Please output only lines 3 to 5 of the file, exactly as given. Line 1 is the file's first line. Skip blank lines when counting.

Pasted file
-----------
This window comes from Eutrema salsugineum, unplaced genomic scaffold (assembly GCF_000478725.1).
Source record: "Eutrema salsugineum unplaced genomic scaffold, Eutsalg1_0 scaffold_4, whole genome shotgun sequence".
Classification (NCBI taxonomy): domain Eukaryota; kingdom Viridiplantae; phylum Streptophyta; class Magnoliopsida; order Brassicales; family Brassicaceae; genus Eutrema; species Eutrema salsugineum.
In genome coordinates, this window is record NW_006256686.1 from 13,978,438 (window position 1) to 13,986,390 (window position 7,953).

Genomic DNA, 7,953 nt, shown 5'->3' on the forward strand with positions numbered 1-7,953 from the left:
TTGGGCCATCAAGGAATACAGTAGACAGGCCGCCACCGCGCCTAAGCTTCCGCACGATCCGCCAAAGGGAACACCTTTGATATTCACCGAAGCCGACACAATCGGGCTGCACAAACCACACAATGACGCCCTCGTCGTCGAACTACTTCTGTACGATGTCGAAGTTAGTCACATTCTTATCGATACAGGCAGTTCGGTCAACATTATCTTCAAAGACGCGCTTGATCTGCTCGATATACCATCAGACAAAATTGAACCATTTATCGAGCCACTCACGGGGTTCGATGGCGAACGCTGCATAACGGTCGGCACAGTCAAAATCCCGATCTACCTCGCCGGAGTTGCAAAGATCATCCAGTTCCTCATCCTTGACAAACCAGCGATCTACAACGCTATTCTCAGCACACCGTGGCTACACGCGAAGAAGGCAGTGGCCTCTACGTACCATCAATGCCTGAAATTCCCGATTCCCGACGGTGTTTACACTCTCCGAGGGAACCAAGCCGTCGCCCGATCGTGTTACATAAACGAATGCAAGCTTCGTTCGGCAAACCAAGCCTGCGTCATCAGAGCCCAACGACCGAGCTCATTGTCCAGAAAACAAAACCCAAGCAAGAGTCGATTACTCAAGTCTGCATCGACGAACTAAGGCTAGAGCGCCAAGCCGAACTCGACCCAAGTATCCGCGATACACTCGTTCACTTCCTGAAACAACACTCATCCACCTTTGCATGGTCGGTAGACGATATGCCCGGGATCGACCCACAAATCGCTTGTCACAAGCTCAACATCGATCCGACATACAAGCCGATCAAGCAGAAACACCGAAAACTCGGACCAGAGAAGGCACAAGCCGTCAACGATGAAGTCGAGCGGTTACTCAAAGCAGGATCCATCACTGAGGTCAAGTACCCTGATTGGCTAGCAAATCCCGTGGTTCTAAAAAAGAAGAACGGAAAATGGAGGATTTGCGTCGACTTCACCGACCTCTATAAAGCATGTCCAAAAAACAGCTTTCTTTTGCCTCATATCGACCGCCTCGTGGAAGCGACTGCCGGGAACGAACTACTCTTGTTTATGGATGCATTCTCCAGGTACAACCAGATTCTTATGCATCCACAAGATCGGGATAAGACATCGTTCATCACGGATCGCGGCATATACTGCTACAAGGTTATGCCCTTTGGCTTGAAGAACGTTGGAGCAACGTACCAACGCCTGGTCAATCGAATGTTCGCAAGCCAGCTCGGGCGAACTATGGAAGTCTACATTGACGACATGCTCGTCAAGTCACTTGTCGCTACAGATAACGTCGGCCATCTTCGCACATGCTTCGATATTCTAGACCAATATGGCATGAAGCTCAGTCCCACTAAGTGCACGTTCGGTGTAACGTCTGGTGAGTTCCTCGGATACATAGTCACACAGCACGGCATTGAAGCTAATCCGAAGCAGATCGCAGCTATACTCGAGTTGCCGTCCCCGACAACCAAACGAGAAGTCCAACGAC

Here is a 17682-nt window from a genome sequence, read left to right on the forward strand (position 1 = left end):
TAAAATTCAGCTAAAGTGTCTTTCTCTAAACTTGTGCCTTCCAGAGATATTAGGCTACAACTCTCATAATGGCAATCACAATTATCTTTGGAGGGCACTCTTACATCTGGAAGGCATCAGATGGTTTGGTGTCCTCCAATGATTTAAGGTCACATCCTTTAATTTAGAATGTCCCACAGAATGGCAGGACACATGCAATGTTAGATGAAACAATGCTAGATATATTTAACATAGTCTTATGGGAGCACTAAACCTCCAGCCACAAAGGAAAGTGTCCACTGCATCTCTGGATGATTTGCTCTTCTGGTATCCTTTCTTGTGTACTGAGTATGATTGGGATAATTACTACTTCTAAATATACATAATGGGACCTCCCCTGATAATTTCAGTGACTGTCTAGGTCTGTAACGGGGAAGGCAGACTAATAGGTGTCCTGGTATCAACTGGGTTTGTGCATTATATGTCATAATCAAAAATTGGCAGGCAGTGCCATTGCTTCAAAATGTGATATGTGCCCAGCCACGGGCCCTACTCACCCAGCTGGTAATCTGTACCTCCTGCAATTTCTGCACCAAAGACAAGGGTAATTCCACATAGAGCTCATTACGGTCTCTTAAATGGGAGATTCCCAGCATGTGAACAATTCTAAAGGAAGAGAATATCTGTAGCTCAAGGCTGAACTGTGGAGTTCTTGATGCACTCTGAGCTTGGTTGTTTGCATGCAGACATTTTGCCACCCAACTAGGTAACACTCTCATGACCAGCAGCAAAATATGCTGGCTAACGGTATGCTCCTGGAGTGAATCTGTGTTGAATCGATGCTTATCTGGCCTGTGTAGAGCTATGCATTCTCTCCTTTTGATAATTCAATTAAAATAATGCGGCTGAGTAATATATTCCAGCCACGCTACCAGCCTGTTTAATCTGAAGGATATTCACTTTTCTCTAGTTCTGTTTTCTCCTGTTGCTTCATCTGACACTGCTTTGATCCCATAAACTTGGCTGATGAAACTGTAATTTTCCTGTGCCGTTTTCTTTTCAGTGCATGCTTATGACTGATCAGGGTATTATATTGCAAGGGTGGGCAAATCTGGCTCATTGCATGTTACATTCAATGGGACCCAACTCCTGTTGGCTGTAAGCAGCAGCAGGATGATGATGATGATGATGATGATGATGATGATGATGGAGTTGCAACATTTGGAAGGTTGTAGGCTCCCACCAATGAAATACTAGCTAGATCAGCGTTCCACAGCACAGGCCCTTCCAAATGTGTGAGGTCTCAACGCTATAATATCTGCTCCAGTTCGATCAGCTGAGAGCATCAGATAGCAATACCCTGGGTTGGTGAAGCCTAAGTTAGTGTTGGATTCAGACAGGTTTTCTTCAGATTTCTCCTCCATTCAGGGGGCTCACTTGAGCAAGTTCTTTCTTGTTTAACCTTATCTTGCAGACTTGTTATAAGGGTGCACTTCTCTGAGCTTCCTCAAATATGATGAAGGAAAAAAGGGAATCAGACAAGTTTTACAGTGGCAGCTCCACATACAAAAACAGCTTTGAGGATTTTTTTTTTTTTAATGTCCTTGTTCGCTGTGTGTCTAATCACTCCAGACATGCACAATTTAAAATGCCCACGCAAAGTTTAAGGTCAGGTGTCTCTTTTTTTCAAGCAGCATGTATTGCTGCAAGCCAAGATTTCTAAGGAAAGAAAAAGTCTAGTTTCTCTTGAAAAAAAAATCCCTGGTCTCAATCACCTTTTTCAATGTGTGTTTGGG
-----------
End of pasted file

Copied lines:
Classification (NCBI taxonomy): domain Eukaryota; kingdom Viridiplantae; phylum Streptophyta; class Magnoliopsida; order Brassicales; family Brassicaceae; genus Eutrema; species Eutrema salsugineum.
In genome coordinates, this window is record NW_006256686.1 from 13,978,438 (window position 1) to 13,986,390 (window position 7,953).

Genomic DNA, 7,953 nt, shown 5'->3' on the forward strand with positions numbered 1-7,953 from the left: